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Cherry Healey: ‘I’m glad cosmetic surgery wasn’t around when I was younger’

-Sep 18, Caroline Blight , Health -

Cherry Healy: 'I'm glad cosmetic surgery wasn't around when I was younger'
British TV star Cherry Healey has given Lumity an exclusive interview about her new documentary series which lifts the lid on cosmetic surgery. 

 

Cherry Healey has never been afraid to take on a controversial topic and question her own views on it. Having always been dissatisfied with her body and feeling like everyone around her is using procedures to stop the signs of ageing she’s starting to notice, Cherry is finding out the truth about cosmetic surgery. Her new three-part series Sex, Knives & Liposuction on W this week certainly doesn’t hold back when it comes to access all areas coverage of what surgery is really like. And Cherry is happy to ask the difficult questions to those undergoing procedures and also the doctors doing them.

As mum to Coco, eight and Bear, five, Cherry, 37, feels her body could be better, but after meeting some of those going in to major surgery and witnessing it first-hand will Cherry sign up?

 

Cherry Healey’s eye-opening and thought-provoking new show opens up a well overdue conversation about the realties of cosmetic surgery and what people are putting themselves through in a quest for ‘perfection’ – as well as what really goes on while patients are out cold while going under the knife. 

 

 

What made you want to do this series?

 

I find the rise of plastic surgery and cosmetic procedures really interesting, I really wanted to try and have a blank canvas, look at it through the eyes of somebody growing up in a world where there’s a menu of things you can have done, and they are much cheaper. There are some really expensive ones that require a lot of thinking, but I’ve grown up in a world where you hide plastic surgery, you don’t talk about it, it’s fantastically expensive, it’s for the rich and famous but actually everything is changing now and that’s what I wanted to look at.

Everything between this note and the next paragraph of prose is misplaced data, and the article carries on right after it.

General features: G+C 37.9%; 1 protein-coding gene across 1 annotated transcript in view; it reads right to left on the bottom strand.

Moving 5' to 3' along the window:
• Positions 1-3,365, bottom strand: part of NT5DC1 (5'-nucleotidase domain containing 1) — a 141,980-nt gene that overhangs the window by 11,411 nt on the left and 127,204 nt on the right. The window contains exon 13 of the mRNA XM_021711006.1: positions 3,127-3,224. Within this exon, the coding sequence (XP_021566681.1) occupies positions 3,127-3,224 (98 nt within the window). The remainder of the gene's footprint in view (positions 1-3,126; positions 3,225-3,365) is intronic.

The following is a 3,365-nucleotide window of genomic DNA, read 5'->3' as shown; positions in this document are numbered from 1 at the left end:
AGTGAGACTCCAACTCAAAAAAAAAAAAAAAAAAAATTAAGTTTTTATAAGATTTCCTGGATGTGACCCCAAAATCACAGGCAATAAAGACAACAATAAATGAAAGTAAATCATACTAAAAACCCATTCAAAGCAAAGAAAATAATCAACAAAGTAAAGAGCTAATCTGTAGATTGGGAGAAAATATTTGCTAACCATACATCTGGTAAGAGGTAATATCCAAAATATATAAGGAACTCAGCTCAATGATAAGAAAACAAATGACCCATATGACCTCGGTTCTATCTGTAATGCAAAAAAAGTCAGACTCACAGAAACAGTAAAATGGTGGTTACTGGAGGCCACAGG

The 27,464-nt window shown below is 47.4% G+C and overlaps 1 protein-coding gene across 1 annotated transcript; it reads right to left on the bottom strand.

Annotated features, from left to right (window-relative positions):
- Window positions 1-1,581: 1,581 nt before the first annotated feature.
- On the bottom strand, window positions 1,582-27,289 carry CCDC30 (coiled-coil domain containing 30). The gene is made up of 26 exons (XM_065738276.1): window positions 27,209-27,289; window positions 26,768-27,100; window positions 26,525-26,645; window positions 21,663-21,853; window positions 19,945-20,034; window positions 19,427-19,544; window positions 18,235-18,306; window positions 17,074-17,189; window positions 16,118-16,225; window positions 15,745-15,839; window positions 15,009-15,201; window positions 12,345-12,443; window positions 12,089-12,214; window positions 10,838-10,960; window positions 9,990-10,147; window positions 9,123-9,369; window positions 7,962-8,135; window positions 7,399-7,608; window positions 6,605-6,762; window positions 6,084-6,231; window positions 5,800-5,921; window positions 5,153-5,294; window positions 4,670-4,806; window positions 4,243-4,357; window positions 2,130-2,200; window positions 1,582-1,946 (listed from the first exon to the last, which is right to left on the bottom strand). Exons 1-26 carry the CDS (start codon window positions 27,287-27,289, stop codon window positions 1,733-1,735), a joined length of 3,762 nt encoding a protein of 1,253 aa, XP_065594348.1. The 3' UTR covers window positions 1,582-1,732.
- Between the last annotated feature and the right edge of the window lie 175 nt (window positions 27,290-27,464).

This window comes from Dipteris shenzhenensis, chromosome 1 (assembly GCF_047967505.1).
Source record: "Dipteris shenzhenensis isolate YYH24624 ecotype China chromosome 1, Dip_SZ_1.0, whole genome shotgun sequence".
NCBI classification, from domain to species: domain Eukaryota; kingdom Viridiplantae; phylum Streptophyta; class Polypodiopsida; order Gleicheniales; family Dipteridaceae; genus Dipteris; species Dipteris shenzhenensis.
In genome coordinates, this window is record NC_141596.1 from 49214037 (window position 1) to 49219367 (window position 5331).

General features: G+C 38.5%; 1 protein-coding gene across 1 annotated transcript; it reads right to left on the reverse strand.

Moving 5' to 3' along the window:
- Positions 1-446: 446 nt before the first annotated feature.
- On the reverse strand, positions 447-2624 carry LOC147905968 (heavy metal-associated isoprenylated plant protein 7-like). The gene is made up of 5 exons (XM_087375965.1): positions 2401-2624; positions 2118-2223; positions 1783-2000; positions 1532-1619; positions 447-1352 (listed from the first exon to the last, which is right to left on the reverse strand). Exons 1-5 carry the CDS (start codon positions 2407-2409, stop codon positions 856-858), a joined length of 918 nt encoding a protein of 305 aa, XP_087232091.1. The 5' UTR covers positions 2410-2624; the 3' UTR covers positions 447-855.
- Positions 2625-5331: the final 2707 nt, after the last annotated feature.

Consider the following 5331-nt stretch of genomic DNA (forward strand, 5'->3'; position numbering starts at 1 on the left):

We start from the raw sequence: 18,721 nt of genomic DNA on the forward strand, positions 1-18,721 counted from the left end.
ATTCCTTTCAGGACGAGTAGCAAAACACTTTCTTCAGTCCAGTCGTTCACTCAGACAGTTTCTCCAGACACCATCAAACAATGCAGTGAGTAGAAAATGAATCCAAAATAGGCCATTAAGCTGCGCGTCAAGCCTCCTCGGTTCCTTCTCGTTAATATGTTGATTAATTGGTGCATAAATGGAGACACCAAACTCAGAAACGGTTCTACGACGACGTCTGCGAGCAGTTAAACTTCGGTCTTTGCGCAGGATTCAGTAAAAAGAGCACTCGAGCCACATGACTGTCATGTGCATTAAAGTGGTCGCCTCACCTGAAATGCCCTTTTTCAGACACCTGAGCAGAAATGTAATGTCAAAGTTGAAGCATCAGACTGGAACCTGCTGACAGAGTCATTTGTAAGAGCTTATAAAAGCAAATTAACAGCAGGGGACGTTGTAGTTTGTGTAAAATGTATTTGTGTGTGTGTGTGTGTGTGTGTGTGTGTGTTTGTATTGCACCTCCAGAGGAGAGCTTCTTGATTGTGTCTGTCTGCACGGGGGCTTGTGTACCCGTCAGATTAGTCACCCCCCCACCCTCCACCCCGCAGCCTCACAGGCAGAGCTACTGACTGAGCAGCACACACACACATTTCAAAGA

What part of your journey were you most nervous about?

 

I really didn’t want to do the naked yoga [Cherry tried this right at the beginning as a way of trying to love and accept her body]. I was really confronting my old issues. When I was twenty, I hated my body, was really athletic, I was really muscly, I had really short hair and I had three brothers, so I was a bit of a tomboy. I didn’t feel sexy or womanly at all and I wanted to change everything about myself – I just felt like a square troll. If I’d had plastic surgery available to me I would have got loans and would look really different. I am grateful that wasn’t even an option at the time.

 

What do your family and friends think about you considering surgery – have their opinions affected your choice?

 

I am really nervous about my brothers watching this because I don’t want them to judge me and I tried really hard to be honest and open. I think most women have at some point considered something. But you know, I just hope that I was as honest as I possibly could be, and pretty quickly those big procedures looked unappealing to me. But I wanted to see, well if I am going to choose, I might as well learn as much as I can about them – The minute I saw the Brazilian Butt Lift (BBL), I was like woah… that’s a hard thing to watch.